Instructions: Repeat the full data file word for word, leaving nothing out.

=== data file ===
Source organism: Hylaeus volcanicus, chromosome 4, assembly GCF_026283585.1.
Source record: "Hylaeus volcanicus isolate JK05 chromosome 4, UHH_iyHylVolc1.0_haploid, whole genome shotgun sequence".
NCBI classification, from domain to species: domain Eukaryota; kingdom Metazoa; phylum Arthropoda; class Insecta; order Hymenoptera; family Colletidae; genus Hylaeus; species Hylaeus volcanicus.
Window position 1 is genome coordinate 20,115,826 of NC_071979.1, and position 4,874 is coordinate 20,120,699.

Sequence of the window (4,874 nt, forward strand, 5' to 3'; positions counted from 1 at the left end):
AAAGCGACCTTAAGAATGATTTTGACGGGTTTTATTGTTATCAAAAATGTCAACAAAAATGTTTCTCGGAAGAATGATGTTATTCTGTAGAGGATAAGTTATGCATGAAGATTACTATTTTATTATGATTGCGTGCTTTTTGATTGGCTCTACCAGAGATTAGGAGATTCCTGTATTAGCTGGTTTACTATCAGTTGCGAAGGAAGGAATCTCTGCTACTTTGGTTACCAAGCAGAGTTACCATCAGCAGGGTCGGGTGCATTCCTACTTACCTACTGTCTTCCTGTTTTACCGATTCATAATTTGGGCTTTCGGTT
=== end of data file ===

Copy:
Source organism: Hylaeus volcanicus, chromosome 4, assembly GCF_026283585.1.
Source record: "Hylaeus volcanicus isolate JK05 chromosome 4, UHH_iyHylVolc1.0_haploid, whole genome shotgun sequence".
NCBI classification, from domain to species: domain Eukaryota; kingdom Metazoa; phylum Arthropoda; class Insecta; order Hymenoptera; family Colletidae; genus Hylaeus; species Hylaeus volcanicus.
Window position 1 is genome coordinate 20,115,826 of NC_071979.1, and position 4,874 is coordinate 20,120,699.

Sequence of the window (4,874 nt, forward strand, 5' to 3'; positions counted from 1 at the left end):
AAAGCGACCTTAAGAATGATTTTGACGGGTTTTATTGTTATCAAAAATGTCAACAAAAATGTTTCTCGGAAGAATGATGTTATTCTGTAGAGGATAAGTTATGCATGAAGATTACTATTTTATTATGATTGCGTGCTTTTTGATTGGCTCTACCAGAGATTAGGAGATTCCTGTATTAGCTGGTTTACTATCAGTTGCGAAGGAAGGAATCTCTGCTACTTTGGTTACCAAGCAGAGTTACCATCAGCAGGGTCGGGTGCATTCCTACTTACCTACTGTCTTCCTGTTTTACCGATTCATAATTTGGGCTTTCGGTT